Shiatsu therapists treat the whole body as well as specific problem areas by addressing both emotional and physical wellbeing. The aim is to treat the body by balancing the flow of Ki (life energy); applying pressure to obstructed or weak areas. This relieves symptoms and resolves conditions, improving the patient’s strength and vitality. The patient lies on a thin mattress on the floor, not a massage table which means the practitioner can use his/her body weight to increase pressure where it is needed, often synchronising the pressure with your breathing. Generally it is very relaxing and although some acupoints will be more tender than others.

Shiatsu is recognised as being suitable for treatment of most common conditions including musculoskeletal, menstrual, digestive and immune system disorders as well as being one of the most effective therapies for stress management and relaxation.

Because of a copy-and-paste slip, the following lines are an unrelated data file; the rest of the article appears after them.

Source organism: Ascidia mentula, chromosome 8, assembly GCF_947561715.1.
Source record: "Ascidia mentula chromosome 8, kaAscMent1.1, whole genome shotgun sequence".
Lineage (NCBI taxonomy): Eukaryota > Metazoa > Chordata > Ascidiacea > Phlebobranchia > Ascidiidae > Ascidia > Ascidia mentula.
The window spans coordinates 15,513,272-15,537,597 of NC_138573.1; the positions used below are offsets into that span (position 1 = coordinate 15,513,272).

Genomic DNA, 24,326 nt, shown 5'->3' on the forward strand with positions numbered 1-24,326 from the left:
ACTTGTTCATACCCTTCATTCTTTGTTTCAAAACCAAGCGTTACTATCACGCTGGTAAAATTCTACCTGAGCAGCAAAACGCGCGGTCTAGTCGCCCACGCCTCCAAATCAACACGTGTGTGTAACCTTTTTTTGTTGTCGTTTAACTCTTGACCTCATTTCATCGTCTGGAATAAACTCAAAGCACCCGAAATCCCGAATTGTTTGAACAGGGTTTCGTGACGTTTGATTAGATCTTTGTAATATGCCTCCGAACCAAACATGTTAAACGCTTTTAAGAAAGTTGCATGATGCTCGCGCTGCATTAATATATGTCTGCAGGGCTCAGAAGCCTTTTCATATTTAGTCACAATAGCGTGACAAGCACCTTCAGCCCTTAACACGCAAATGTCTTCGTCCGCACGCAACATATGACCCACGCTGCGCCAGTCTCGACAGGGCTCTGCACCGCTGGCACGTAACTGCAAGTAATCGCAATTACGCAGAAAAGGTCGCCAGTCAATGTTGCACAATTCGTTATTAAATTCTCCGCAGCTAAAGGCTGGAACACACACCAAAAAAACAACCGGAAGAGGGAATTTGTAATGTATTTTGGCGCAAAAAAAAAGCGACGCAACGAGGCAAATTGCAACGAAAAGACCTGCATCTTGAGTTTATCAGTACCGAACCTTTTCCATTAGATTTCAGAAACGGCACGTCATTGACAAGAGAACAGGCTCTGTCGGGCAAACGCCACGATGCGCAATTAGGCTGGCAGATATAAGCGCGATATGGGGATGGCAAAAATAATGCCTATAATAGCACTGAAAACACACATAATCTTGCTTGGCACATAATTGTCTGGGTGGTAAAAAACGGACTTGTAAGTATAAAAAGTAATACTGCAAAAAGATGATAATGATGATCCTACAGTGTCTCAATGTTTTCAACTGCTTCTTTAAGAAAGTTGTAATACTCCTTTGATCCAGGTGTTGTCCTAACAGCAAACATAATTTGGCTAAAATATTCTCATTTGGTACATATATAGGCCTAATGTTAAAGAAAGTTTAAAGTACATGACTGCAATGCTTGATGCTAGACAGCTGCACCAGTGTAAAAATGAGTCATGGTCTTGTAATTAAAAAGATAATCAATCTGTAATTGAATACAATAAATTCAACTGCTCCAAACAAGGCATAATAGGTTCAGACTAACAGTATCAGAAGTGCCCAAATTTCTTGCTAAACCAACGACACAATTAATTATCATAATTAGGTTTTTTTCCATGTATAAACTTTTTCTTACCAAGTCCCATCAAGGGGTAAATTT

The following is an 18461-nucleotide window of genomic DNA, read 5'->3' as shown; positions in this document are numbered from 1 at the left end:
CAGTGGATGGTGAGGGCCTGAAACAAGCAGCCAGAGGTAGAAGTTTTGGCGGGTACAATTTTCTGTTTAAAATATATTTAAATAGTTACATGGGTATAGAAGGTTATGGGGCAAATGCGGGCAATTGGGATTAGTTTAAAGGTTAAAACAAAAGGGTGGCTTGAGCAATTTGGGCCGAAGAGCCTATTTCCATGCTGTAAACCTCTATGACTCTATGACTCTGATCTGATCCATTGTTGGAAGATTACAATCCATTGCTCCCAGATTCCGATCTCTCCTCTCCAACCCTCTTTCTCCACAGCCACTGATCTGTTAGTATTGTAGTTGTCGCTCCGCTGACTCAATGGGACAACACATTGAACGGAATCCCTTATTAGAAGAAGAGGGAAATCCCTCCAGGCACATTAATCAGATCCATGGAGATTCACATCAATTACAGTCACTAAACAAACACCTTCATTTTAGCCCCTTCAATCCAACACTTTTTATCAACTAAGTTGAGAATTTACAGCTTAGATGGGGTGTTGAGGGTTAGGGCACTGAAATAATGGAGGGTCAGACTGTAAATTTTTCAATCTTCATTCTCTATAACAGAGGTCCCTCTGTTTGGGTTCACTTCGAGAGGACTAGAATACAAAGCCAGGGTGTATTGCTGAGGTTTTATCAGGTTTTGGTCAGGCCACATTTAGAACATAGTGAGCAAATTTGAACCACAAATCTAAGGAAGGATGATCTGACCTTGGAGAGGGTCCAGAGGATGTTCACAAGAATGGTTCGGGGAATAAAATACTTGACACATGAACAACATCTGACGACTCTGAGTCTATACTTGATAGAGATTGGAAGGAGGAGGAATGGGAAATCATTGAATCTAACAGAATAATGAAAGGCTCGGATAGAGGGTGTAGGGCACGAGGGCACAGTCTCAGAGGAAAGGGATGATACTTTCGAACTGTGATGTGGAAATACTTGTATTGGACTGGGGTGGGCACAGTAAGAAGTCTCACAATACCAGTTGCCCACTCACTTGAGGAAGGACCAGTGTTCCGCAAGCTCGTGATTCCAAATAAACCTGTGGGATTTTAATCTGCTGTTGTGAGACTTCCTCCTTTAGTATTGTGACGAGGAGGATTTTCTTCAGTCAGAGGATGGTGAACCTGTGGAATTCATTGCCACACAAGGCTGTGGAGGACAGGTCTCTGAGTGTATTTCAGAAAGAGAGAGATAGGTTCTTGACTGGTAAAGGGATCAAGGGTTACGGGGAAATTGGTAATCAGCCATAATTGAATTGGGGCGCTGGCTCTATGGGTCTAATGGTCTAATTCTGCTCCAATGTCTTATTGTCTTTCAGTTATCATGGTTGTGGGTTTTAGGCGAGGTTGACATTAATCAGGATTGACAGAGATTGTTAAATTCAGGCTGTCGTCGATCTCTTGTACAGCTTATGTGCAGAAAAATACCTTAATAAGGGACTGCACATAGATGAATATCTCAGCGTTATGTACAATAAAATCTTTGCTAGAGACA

Currently, there is a randomized clinical trial being carried out by the University of Sao Paulo General Hospital, with the aim of verifying the efficacy of Shiatsu in the improvement of pain, flexibility, quality of sleep, anxiety and quality of life of individuals with FM. (This study is ongoing but no longer accepting participants.)

The EastWest College offers massage and reflexology as well as Shiatsu, so I know that I’ll be going back – in fact, I have already phoned and left a message.

The massage courses offered by EastWest College cover many of the different styles of massage such as Relaxation, Swedish, Sports, Remedial, Shiatsu and Lymphatic.  Particular emphasis is placed on the integration of Oriental and Western Massage, which allows graduates to acquire professional skills in Oriental tactile medicine in combination with the popular musculoskeletal therapy of Remedial and Therapeutic Massage.